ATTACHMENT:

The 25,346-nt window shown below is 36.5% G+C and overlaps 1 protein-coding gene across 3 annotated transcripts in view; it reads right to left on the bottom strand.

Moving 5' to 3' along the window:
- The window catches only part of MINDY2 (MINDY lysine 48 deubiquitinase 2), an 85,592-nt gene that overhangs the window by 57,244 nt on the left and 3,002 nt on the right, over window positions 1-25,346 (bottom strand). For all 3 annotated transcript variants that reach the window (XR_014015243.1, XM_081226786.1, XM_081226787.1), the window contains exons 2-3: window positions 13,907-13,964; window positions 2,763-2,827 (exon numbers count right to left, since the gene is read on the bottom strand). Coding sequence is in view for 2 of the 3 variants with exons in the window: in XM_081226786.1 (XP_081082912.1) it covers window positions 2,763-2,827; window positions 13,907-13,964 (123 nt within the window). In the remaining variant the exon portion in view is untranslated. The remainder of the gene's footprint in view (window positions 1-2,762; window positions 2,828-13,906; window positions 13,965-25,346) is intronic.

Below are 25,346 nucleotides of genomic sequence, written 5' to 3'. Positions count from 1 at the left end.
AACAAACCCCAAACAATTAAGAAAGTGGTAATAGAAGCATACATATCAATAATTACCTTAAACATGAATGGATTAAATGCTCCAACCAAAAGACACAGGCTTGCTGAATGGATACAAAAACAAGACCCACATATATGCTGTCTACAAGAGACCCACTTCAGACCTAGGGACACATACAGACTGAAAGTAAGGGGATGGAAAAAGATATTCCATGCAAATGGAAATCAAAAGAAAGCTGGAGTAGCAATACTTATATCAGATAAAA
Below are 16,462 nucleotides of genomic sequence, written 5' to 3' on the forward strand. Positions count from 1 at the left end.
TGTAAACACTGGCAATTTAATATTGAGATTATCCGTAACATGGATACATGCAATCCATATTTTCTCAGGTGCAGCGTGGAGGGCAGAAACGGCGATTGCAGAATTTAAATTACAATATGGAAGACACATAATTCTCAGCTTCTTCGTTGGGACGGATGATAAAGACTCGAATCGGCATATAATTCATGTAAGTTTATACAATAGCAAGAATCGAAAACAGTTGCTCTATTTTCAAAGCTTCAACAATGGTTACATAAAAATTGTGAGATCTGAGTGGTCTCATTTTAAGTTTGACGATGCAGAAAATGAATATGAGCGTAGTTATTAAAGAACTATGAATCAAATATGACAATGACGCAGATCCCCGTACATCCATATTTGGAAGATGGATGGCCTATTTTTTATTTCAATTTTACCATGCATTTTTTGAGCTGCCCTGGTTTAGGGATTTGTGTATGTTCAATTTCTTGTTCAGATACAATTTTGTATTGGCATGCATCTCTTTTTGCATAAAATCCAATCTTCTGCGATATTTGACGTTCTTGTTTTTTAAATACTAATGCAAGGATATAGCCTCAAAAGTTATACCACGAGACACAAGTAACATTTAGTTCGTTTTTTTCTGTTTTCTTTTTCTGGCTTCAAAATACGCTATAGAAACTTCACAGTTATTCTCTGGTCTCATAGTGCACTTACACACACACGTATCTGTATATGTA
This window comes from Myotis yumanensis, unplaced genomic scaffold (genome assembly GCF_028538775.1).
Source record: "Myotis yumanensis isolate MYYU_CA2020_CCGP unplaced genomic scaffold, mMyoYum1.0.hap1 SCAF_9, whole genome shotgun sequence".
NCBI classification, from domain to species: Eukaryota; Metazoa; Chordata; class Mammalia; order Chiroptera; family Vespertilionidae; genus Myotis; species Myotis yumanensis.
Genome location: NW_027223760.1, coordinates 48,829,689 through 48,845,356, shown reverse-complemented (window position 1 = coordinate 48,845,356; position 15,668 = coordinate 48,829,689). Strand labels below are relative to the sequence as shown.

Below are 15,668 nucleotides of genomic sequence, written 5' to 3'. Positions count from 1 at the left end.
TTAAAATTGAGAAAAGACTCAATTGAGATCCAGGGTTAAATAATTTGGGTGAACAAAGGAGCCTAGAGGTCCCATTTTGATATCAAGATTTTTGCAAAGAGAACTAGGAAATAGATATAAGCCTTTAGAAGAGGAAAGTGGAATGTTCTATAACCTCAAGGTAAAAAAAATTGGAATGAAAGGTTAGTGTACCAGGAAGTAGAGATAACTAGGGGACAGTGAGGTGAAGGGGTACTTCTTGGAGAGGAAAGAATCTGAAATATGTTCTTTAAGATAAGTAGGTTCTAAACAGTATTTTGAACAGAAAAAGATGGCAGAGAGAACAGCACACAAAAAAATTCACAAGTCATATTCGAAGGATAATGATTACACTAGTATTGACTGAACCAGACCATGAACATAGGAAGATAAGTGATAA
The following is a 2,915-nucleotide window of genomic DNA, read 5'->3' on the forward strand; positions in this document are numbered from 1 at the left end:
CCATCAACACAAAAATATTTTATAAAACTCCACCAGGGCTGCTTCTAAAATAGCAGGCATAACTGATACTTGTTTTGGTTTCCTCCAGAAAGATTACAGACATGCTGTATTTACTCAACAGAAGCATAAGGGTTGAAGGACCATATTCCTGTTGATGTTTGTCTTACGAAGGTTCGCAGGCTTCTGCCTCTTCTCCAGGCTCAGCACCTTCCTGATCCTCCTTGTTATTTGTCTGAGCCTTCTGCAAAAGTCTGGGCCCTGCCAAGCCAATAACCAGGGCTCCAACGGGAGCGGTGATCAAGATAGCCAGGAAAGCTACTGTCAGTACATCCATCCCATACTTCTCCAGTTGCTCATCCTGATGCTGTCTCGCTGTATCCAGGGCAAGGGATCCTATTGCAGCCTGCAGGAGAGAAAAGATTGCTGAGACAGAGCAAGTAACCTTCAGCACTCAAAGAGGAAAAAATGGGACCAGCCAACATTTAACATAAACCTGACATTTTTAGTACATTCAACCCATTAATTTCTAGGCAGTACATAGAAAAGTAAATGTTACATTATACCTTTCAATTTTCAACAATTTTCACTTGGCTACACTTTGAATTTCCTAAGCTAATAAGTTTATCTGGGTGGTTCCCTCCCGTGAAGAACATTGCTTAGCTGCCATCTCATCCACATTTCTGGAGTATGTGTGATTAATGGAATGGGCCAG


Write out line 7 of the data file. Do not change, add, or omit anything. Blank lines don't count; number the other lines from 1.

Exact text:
TGTAAACACTGGCAATTTAATATTGAGATTATCCGTAACATGGATACATGCAATCCATATTTTCTCAGGTGCAGCGTGGAGGGCAGAAACGGCGATTGCAGAATTTAAATTACAATATGGAAGACACATAATTCTCAGCTTCTTCGTTGGGACGGATGATAAAGACTCGAATCGGCATATAATTCATGTAAGTTTATACAATAGCAAGAATCGAAAACAGTTGCTCTATTTTCAAAGCTTCAACAATGGTTACATAAAAATTGTGAGATCTGAGTGGTCTCATTTTAAGTTTGACGATGCAGAAAATGAATATGAGCGTAGTTATTAAAGAACTATGAATCAAATATGACAATGACGCAGATCCCCGTACATCCATATTTGGAAGATGGATGGCCTATTTTTTATTTCAATTTTACCATGCATTTTTTGAGCTGCCCTGGTTTAGGGATTTGTGTATGTTCAATTTCTTGTTCAGATACAATTTTGTATTGGCATGCATCTCTTTTTGCATAAAATCCAATCTTCTGCGATATTTGACGTTCTTGTTTTTTAAATACTAATGCAAGGATATAGCCTCAAAAGTTATACCACGAGACACAAGTAACATTTAGTTCGTTTTTTTCTGTTTTCTTTTTCTGGCTTCAAAATACGCTATAGAAACTTCACAGTTATTCTCTGGTCTCATAGTGCACTTACACACACACGTATCTGTATATGTA